Feather dusters aren’t as effective for furniture because a feather duster won’t lift any particles. Some feather dusters also have sharp quills which could scratch your furniture.
Start on a small surface. Unless you know for sure what kind of finish your furniture is, paint, stain, or another treatment, it’s best to start with the least harmful cleaning products in a small area. Grab a cotton ball or soft cloth. Moisten your cotton ball or cloth with warm water and add a drop of dish soap or dishwashing detergent. Start wiping an inconspicuous area of your wooden furniture like the inside of a leg.
Right now, you want to test to see if the detergent is going to be harmful to your wood furniture. Let the treated area sit for a minute or so and look for any discoloration.
If you don’t notice any unwanted change, your solution is safe.
If you do notice a change, then continue with only warm water and a damp cloth.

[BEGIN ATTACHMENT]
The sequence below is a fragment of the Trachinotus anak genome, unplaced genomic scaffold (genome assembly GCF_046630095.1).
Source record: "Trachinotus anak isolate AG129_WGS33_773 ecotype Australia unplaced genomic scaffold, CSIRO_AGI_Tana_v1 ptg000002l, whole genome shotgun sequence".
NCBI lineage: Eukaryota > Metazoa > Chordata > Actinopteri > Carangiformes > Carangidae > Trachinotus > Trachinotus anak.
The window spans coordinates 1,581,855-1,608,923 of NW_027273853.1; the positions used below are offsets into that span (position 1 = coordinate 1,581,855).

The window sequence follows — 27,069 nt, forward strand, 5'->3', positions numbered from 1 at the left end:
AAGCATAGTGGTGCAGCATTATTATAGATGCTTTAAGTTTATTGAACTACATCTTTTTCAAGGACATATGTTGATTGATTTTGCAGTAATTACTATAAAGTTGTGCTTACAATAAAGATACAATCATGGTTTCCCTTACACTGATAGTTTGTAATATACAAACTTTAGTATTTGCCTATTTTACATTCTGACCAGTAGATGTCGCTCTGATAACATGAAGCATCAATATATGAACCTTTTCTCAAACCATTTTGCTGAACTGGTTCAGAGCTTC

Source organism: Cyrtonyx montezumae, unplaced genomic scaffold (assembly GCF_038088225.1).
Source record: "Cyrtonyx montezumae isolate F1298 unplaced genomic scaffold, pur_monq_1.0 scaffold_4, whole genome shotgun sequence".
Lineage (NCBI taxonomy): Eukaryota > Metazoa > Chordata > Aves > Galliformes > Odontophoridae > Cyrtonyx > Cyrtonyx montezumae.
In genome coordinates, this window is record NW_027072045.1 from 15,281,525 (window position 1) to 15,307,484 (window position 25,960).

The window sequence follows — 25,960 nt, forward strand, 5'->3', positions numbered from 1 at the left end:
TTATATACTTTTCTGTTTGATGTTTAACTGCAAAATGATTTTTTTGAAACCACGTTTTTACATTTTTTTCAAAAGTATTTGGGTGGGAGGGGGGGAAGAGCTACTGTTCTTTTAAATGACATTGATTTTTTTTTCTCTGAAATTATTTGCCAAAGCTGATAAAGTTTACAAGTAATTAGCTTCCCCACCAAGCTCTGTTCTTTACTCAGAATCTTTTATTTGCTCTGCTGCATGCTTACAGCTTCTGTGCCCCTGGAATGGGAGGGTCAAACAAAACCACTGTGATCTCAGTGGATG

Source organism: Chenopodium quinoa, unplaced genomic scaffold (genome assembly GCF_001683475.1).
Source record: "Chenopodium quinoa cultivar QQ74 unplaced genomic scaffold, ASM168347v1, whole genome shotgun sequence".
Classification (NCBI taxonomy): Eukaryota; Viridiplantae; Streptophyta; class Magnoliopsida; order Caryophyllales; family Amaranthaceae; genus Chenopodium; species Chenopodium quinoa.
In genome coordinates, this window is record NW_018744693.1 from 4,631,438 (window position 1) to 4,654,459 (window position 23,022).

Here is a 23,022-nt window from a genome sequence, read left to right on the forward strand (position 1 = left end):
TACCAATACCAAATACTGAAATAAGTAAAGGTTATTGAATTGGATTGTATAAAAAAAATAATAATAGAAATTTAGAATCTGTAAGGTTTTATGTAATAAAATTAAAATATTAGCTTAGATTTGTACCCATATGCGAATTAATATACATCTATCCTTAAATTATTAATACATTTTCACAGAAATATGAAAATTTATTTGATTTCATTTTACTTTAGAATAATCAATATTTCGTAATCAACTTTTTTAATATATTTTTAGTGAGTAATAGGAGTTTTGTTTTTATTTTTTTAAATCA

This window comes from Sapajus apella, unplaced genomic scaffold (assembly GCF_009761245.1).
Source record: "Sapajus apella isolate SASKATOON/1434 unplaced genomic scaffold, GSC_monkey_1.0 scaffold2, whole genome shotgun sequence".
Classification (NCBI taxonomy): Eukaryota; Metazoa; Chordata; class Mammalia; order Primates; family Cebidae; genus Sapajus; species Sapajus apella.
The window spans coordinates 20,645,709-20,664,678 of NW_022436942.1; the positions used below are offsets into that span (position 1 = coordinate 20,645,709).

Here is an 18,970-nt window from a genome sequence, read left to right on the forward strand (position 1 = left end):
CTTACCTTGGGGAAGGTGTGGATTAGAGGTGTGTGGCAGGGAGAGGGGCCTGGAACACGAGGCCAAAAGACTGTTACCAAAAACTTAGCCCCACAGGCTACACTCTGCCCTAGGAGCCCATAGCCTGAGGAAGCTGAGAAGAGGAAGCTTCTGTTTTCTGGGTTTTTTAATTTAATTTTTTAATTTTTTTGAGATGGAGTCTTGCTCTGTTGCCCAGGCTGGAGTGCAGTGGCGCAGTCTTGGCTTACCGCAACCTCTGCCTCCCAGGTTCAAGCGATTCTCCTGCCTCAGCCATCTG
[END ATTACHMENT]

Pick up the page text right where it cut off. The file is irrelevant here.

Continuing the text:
Mix water and dish soap. If you didn’t notice a change when you tested your furniture. You can mix water and dish soap in a bucket. Mix 1 gallon (3.8 L) of warm water and 1/2 cup of liquid dish detergent. You want to add enough soap so your water is soapy. Start wiping down your furniture with a damp cloth that you dipped in your solution.
Be careful not to soak the wood. Keep your cloth or sponge damp but not soaking wet. Too much water will ruin the wood.
You can also use mineral oil to clean your wood in addition to or as a substitution to detergent.
Wax or polish your wood. After you’ve thoroughly wiped down your wood, protect it by applying a wax or finish. You can find a variety of wood-specific sprays and polishes at any home goods store or grocery store. Look for sprays that contain silicone oil for protection. For waxing, use only a soft cotton cloth or wax brush. Apply the wax a little at a time and rub it into the wood in a circular motion.
Once the wax begins to look dry or hazed over, grab a new cotton cloth or wax brush and buff the wax going in small circles over the waxed area.
Different waxes will require you to wait different amounts of time before buffing. Read the directions on your wax for best results.